Socio-economic impacts of private forest investment on local livelihoods in Niassa, Mozambique

by Maja Bleyer

Institution: University of Helsinki
Year: 2015
Keywords: opinnäytteet; pro gradu-tutkielmat; private forest investment; forest plantations; sustainable livelihoods; Forest resource and environmental economics
Record ID: 1144835
Full text PDF: http://hdl.handle.net/10138/153025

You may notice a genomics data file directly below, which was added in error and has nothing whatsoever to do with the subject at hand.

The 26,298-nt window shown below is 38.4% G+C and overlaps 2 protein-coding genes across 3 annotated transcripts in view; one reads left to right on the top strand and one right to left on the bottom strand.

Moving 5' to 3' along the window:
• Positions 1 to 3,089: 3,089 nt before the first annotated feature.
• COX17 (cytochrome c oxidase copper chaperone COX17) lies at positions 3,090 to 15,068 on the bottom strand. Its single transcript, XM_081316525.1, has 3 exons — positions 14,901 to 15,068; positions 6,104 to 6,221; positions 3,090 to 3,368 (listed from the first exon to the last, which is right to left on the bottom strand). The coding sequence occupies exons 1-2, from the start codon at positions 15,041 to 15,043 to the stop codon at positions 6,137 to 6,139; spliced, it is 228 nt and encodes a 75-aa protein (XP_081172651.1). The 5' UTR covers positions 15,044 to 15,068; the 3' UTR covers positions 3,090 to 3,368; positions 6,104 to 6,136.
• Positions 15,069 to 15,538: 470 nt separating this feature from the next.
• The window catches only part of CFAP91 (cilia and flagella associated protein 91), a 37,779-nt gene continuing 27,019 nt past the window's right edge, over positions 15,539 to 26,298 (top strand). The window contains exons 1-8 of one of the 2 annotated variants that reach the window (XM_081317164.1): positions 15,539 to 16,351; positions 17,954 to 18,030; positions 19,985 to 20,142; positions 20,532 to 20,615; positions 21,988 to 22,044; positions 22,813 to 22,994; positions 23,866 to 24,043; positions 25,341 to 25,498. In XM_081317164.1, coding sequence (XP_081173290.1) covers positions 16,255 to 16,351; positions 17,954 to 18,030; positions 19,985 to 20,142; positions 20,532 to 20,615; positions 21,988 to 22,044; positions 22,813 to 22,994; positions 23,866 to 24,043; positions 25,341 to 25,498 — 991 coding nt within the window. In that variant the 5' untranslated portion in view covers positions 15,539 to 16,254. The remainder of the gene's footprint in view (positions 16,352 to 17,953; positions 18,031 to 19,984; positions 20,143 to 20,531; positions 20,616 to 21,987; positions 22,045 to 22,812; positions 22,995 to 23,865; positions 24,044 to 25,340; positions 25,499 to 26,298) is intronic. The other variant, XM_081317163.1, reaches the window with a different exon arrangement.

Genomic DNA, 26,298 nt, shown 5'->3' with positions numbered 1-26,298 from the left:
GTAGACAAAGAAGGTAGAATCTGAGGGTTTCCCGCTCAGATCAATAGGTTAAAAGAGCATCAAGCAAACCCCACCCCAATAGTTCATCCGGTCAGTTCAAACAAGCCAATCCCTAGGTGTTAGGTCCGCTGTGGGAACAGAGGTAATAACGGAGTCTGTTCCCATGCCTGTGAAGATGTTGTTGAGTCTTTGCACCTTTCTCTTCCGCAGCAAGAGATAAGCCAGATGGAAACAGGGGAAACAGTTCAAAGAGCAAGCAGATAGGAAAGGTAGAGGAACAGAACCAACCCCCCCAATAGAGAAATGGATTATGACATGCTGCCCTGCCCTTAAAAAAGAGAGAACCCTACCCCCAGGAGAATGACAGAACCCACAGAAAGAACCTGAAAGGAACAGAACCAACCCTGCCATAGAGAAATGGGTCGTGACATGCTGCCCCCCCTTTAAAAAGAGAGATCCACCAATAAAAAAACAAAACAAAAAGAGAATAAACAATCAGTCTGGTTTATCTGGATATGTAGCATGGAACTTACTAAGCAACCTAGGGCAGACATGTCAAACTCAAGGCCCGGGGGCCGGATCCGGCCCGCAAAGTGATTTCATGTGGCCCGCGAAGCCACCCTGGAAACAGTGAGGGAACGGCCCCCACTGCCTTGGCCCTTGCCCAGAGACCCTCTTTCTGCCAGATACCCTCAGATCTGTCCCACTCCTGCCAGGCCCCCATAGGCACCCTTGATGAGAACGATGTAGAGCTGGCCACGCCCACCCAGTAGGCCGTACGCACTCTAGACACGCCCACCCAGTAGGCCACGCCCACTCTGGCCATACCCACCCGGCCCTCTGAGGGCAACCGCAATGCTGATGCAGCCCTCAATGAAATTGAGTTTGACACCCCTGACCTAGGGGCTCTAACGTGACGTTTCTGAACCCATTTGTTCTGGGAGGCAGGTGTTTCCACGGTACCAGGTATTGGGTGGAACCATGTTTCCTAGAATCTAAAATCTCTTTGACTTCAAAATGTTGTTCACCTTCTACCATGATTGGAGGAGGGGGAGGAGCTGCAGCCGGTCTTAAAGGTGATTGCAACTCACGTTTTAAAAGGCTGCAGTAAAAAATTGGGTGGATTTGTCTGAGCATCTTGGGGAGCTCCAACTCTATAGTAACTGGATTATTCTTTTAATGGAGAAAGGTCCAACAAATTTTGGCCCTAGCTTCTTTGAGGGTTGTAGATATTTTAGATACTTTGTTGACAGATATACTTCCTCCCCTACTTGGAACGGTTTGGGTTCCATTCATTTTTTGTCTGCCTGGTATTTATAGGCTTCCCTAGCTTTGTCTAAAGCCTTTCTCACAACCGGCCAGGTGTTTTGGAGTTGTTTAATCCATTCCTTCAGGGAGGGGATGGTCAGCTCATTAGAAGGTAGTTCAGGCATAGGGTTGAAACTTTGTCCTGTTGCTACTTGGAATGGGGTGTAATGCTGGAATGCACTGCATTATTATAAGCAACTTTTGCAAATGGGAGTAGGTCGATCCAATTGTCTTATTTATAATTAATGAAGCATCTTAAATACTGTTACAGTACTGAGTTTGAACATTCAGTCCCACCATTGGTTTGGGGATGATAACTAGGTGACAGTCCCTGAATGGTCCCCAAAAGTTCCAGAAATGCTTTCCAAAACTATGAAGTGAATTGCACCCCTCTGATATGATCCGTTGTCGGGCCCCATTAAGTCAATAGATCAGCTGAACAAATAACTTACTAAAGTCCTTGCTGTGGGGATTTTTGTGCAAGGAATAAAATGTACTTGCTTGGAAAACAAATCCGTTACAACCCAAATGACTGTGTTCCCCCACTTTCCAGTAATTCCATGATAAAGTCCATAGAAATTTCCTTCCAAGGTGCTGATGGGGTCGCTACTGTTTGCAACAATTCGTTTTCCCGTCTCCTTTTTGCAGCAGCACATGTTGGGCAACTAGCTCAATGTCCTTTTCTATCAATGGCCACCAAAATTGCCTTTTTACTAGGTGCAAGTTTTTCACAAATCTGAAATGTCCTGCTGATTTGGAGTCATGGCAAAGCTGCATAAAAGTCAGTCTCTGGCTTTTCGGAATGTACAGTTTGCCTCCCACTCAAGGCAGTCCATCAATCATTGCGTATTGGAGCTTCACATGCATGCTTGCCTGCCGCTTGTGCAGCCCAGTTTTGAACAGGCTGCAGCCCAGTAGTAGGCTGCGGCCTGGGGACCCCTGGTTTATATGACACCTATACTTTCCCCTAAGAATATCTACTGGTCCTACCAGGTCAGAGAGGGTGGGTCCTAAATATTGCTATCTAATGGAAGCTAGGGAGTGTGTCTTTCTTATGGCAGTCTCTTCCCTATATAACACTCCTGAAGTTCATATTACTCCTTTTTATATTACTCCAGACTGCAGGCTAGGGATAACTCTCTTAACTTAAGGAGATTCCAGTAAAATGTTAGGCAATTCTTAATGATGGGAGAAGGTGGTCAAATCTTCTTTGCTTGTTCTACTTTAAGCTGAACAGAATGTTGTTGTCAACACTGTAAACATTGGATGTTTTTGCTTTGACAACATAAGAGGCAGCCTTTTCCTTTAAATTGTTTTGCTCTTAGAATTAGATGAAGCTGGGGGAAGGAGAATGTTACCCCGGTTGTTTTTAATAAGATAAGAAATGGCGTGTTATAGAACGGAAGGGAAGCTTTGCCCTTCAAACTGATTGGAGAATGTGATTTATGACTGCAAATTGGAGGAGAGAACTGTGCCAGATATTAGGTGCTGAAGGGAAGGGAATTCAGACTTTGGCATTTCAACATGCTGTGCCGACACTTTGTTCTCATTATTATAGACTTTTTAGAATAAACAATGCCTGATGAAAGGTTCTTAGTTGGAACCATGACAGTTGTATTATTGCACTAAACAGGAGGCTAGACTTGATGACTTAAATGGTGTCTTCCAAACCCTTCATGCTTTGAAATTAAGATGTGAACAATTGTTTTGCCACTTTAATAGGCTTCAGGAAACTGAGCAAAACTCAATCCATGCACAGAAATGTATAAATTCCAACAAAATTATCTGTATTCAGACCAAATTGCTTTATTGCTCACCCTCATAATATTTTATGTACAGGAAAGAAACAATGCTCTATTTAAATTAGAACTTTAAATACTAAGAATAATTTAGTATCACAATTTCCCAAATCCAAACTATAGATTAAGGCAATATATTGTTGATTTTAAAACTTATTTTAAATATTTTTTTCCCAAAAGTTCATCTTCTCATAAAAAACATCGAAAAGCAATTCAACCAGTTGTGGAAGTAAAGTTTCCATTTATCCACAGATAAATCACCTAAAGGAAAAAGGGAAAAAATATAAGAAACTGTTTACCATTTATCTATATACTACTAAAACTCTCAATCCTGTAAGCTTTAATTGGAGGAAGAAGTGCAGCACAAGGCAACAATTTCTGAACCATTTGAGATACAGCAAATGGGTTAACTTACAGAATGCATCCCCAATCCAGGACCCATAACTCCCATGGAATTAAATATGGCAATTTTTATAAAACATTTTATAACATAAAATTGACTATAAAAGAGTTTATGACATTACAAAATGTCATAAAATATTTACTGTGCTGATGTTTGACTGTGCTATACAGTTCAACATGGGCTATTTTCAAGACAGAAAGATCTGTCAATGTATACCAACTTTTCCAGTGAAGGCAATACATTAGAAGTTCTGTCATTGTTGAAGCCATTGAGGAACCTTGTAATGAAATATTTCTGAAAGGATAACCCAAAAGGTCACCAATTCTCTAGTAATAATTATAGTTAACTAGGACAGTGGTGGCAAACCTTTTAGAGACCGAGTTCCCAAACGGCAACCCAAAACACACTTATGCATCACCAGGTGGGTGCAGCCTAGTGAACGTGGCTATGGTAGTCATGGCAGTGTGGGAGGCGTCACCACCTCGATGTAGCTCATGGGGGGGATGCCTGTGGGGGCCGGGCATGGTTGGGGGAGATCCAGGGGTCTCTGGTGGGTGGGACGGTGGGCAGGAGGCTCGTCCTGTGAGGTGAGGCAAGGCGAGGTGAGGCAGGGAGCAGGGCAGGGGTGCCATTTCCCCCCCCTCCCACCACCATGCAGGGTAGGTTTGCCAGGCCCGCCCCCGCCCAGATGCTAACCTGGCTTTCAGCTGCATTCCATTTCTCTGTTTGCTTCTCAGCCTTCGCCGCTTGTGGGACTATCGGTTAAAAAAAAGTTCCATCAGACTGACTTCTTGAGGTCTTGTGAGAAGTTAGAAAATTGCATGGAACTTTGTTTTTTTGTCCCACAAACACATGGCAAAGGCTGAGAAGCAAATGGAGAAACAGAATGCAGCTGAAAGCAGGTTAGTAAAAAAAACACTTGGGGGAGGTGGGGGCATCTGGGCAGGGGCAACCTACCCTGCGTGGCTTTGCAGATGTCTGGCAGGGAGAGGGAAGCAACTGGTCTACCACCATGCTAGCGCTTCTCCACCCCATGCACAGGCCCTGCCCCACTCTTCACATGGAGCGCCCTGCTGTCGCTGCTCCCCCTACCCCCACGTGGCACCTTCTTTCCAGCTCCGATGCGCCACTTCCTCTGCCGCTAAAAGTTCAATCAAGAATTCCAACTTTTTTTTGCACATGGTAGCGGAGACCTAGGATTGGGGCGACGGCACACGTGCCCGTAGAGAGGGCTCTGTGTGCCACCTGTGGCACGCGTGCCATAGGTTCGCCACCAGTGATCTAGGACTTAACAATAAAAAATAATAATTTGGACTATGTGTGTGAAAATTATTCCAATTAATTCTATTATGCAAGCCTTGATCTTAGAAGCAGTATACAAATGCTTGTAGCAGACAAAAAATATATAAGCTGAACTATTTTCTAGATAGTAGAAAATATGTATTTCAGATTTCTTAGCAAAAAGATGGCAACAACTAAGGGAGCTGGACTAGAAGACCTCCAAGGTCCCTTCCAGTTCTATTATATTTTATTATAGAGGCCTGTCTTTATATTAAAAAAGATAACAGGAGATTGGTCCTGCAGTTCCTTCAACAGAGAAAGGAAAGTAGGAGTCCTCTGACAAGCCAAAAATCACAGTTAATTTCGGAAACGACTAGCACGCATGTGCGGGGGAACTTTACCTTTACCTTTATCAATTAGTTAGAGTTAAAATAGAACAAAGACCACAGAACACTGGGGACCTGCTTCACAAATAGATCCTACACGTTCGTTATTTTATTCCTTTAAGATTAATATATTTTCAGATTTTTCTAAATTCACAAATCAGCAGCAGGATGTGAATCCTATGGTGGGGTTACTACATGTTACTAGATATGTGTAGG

The low population density and consequent high land availability in Niassa, Mozambique have attracted foreign private forest investments. Since 2005 forest companies have acquired the right to establish forest plantations in the area, which naturally affects the livelihoods in communities located close by. This study aimed to analyse the impact of forest plantations on the livelihood and wealth of local communities. The main objectives were the evaluation of impacts on natural resources, livelihood strategies and differences in the experienced impacts between different wealth groups. With these objectives, household interviews, focus group meetings and key informant interviews were held in five different villages in the province of Niassa. With principal component analysis (PCA) weights for valuable assets possessed by households were created and summed up to a factor score. On the basis of these scores the households were divided into three wealth groups, which were used to analyse differences in the perception of different groups of households. The main analysis of the perception of impacts on the natural resources, livelihood strategies and overall livelihood was carried out with binomial and multinomial logistic regression models. The results showed that while the natural capitals were impacted negatively by the establishment of forest plantations, households benefited from more diversified livelihood strategies. Furthermore, it was discovered that the wealth of a household does not have a major impact on the perception of impacts of a household. Instead relocation of farm plots and formal employment have been identified as determining factors. The study showed that the perception of the impacts differs greatly between the villages due to different initial resource endowment and different forest companies. Throughout the study it became evident that the weak implementation of land use rights is an underlying cause for many conflicts between companies and local communities.